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Change in reaction times due to alcohol consumption.

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HYPOTHESIS INTOXICATION will slow down your reaction time, as the amount of alcohol consumed increases, reaction time will increase. (Your body will take longer to respond) BIOLOGICAL KNOWLEADE REACTION TIME The experiment tests how long it takes the brain to translate visual information (falling ruler) into your voluntary (or conscious) motor commands and actions (grasping finger movements) that lead to the ruler being caught. The shorter the time, the faster your reactions. That's if you were paying attention in the first place! Indeed practice specifically affects the 'associative centers' in the brain, so that you can respond faster to what's happening in your visual world. The flow of information along the 'visual' and 'motor' nerve pathways is relatively constant even with lots of practice. ALCOHOL CONSUMTION Alcohol is classified as a depressant because it slows down the central nervous system, causing a decrease in motor coordination, reaction time and intellectual performance. At high doses, the respiratory system slows down drastically and can cause a coma or death. Alcohol can be taken up by any body surface but is most efficiently taken up as it is usually consumed; after drinking an alcoholic beverage. Alcohol is absorbed over almost the entire length of the digestive tract. Absorption from the mouth and oesophagus (canal between mouth and stomach) is minimal. Ethanol absorption from the stomach may vary between 10 and 30 %. The remainder of the ethanol is absorbed from the duodenum and small intestine. Overall, more than 90% of all alcohol consumed is absorbed, irrespective of the presence of food in the stomach. Uptake is slowed down in the presence of food and uptake is faster-- when alcohol concentrations are higher. After uptake alcohol distributes over all body parts, specifically those parts that are highly perfused with blood, such as brain and liver. Therefore, these parts will reach high blood alcohol levels relatively quickly. Alcohol distributes through body water mainly. ...read more.


And do to lack of time I only repeated my experiment before intoxication and then 30 minutes after, rather then every 20 minutes. I also discovered that my results table wasn't going to work o I have also changed the design of that. Results Below are my results for the ruler drop test, off 5 different participants being tested after consuming between 0-5 unit of alcohol at 0 minutes and 30 minutes after consumption? Participant 1 reaction time / msec Alcohol consumption time / mins rpt1 rpt2 rpt3 rpt4 rpt5 AVERAGE 0 0 0.67 0.71 0.789 0.842 0.792 0.76 1 0 0.921 1.292 1.162 1.153 1.085 1.12 2 0 1.512 1.231 1.391 1.321 1.285 1.35 3 0 1.568 1.499 1.579 1.542 1.453 1.53 4 0 1.973 1.998 2.081 2.1 2.019 2.03 5 0 2.692 2.729 2.854 2.587 2.487 2.66 1 30 1.286 1.153 1.277 0.9 0.96 1.11 2 30 1.29 1.321 1.235 1.497 1.564 1.38 3 30 1.543 1.683 1.734 1.72 3.632 2.06 4 30 2.045 2.045 2.2 2.176 2.091 2.11 5 30 2.97 3.028 2.842 2.855 2.671 2.87 PARTICIPANT 2 reaction time / msec Alcohol consumption time/mins rpt1 rpts2 rpt3 rpt4 rpt5 AVERAGE 0 0 0.903 1.012 1.101 0.842 0.793 0.93 1 0 1.257 1.348 1.472 1.12 1.072 1.25 2 0 1.465 1.351 1.638 1.462 1.56 1.49 3 0 1.925 1.824 1.658 1.734 1.748 1.78 4 0 2.473 2.012 2.172 2.091 1.987 2.15 5 0 2.543 2.752 2.965 2.952 2.828 2.81 1 30 1.342 1.479 1.462 1.218 1.38 1.38 2 30 1.628 1.472 1.83 1.598 1.547 1.62 3 30 1.82 1.932 2.041 1.909 1.75 1.89 4 30 2.571 2.482 2.672 2.473 2.31 2.5 5 30 2.835 3.192 2.935 2.959 2.935 2.97 PARTICIPANT 3 reaction time / msec alcohol consumption time/ mins rpt1 rpt2 rpt 3 rpt 4 rpt 5 AVERAGE 0 0 0.462 0.592 0.578 0.782 0.682 0.62 1 0 0.873 0.513 0.629 0.792 0.923 0.75 2 0 1.218 1.059 1.032 1.127 1.051 1.1 3 0 1.482 1.48 1.572 1.597 1.742 1.57 4 ...read more.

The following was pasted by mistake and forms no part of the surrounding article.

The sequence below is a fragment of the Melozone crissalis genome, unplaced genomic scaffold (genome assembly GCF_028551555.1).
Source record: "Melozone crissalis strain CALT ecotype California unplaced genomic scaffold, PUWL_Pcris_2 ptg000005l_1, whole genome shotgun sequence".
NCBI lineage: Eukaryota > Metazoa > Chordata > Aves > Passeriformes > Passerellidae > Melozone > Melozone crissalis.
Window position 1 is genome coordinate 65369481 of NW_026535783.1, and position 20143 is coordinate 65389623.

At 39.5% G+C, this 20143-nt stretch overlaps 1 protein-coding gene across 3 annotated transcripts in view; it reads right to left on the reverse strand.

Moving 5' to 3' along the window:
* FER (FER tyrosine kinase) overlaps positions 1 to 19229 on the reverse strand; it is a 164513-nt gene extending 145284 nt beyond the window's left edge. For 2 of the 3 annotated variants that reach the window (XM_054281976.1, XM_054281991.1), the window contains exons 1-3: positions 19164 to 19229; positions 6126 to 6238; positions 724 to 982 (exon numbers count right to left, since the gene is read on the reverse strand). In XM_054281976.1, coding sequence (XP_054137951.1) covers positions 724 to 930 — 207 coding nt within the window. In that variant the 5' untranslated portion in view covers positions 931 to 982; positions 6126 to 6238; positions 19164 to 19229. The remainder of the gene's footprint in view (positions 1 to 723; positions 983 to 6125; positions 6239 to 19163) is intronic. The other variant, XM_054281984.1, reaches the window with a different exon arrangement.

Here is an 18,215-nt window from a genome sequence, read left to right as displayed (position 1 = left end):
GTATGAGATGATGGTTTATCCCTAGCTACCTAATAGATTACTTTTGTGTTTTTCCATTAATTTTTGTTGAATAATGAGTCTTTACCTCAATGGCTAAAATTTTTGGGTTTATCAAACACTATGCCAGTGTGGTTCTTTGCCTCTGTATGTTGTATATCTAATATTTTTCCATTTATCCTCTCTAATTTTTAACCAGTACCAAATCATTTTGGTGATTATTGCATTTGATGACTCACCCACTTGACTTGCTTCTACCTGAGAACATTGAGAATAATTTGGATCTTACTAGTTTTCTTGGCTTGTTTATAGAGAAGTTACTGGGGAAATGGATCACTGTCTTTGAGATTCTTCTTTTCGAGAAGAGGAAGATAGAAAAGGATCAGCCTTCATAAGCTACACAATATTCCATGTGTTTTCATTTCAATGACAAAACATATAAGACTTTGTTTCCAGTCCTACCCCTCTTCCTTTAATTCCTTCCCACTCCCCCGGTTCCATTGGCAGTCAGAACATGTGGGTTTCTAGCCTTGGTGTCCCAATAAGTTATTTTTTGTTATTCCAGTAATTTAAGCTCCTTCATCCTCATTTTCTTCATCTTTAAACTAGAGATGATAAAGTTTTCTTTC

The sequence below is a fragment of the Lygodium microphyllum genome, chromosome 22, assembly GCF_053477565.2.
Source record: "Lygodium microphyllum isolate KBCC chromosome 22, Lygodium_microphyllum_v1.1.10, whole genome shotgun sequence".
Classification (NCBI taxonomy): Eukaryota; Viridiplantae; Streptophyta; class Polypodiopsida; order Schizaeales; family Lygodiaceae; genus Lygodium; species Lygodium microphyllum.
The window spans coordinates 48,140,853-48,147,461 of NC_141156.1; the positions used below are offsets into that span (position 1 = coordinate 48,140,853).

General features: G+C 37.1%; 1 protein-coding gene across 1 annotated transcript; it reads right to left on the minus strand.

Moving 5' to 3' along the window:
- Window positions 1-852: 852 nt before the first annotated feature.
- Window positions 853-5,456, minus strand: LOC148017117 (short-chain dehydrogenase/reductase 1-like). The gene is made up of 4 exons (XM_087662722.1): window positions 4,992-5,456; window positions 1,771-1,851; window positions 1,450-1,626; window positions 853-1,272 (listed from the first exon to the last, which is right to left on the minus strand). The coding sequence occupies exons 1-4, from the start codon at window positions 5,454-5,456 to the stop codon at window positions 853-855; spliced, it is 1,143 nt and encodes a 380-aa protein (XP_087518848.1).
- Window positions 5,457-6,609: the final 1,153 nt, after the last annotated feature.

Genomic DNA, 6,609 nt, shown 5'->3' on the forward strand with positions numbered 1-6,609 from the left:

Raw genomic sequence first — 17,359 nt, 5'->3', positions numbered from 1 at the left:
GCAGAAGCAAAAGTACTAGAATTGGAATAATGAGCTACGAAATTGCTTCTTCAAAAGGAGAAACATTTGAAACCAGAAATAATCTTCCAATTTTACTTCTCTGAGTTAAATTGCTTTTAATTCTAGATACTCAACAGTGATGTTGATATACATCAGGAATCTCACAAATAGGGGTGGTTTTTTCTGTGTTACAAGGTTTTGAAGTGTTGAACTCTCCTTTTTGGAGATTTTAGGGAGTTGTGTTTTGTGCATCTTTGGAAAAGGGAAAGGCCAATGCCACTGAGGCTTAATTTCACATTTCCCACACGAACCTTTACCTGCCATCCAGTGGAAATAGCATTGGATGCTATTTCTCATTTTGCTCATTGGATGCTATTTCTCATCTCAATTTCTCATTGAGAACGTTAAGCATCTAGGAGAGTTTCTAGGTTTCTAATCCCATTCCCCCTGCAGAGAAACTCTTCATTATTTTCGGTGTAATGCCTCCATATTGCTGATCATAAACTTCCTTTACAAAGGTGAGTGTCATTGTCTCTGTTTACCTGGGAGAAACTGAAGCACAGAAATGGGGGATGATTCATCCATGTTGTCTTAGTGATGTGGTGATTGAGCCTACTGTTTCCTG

Although I don't think this could really account for any of the anomalies though because the anomalies were just one of readings and they weren't consistent to one person as they would have been if they hadn't of consumed as much alcohol as the other participants. Other then this I think that the experiment was conducted well, I followed my procedures as far as possible and I was happy with my results. Suggestions To expand on my Conclusions I could have done various different things, such as, more repeats, do a variety of different reaction time tests, I should of took more time, and planned my experiment better And also as I stated earlier took into account how long each participant took to drink each drink. I was aiming to do all these things in my investigation, if I had of done this my conclusion would be more detailed and defiantly more reliable as I would have got rid of the anomalies and be able to expand on my explanation. If I was to extend my study, to get a wider range of results I think that I would like to investigate what other effects alcohol has on the body. Such as does it affect heart rate, etc. or the other root I could take is to investigate what other things effect someone's reaction time, such as drugs and caffeine. Another interesting study which I would like to investigate further is to do an investigation similar to this but give each participant the same amount of alcohol but then change it so one participant hasn't eaten anything and then that each of my other participants have eaten the same thing but at different times throughout the day, and see if this has any effect on how the body absorbs the alcohol after food consumption. Then this could be modified by giving participants different types of food. For example bread. Because this is mend to absorb alcohol quicker. ?? ?? ?? ?? AS BIOLOGY THE EFFECTS OF ALCOHOL ON REACTION TIME Danielle Robinson Page 1 5/2/2007 ...read more.

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